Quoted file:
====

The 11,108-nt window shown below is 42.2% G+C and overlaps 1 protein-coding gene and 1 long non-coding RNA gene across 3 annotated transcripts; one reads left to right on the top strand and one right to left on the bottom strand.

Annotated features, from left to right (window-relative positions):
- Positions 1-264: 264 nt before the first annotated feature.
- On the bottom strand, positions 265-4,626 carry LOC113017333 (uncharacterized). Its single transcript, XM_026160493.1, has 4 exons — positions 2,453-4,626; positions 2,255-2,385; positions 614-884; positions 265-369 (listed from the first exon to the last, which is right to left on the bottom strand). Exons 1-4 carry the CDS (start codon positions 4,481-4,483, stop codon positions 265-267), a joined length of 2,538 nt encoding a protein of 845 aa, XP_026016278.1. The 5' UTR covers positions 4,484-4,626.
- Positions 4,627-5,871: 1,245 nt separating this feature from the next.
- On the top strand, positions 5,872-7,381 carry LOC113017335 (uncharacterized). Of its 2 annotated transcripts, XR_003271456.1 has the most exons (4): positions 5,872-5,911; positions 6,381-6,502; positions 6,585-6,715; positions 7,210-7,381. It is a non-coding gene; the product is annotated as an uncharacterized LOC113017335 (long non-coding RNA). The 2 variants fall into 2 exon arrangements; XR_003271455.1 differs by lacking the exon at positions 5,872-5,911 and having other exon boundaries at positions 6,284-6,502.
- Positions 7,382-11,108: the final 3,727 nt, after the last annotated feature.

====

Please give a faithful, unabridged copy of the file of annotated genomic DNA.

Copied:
The 11,108-nt window shown below is 42.2% G+C and overlaps 1 protein-coding gene and 1 long non-coding RNA gene across 3 annotated transcripts; one reads left to right on the top strand and one right to left on the bottom strand.

Annotated features, from left to right (window-relative positions):
- Positions 1-264: 264 nt before the first annotated feature.
- On the bottom strand, positions 265-4,626 carry LOC113017333 (uncharacterized). Its single transcript, XM_026160493.1, has 4 exons — positions 2,453-4,626; positions 2,255-2,385; positions 614-884; positions 265-369 (listed from the first exon to the last, which is right to left on the bottom strand). Exons 1-4 carry the CDS (start codon positions 4,481-4,483, stop codon positions 265-267), a joined length of 2,538 nt encoding a protein of 845 aa, XP_026016278.1. The 5' UTR covers positions 4,484-4,626.
- Positions 4,627-5,871: 1,245 nt separating this feature from the next.
- On the top strand, positions 5,872-7,381 carry LOC113017335 (uncharacterized). Of its 2 annotated transcripts, XR_003271456.1 has the most exons (4): positions 5,872-5,911; positions 6,381-6,502; positions 6,585-6,715; positions 7,210-7,381. It is a non-coding gene; the product is annotated as an uncharacterized LOC113017335 (long non-coding RNA). The 2 variants fall into 2 exon arrangements; XR_003271455.1 differs by lacking the exon at positions 5,872-5,911 and having other exon boundaries at positions 6,284-6,502.
- Positions 7,382-11,108: the final 3,727 nt, after the last annotated feature.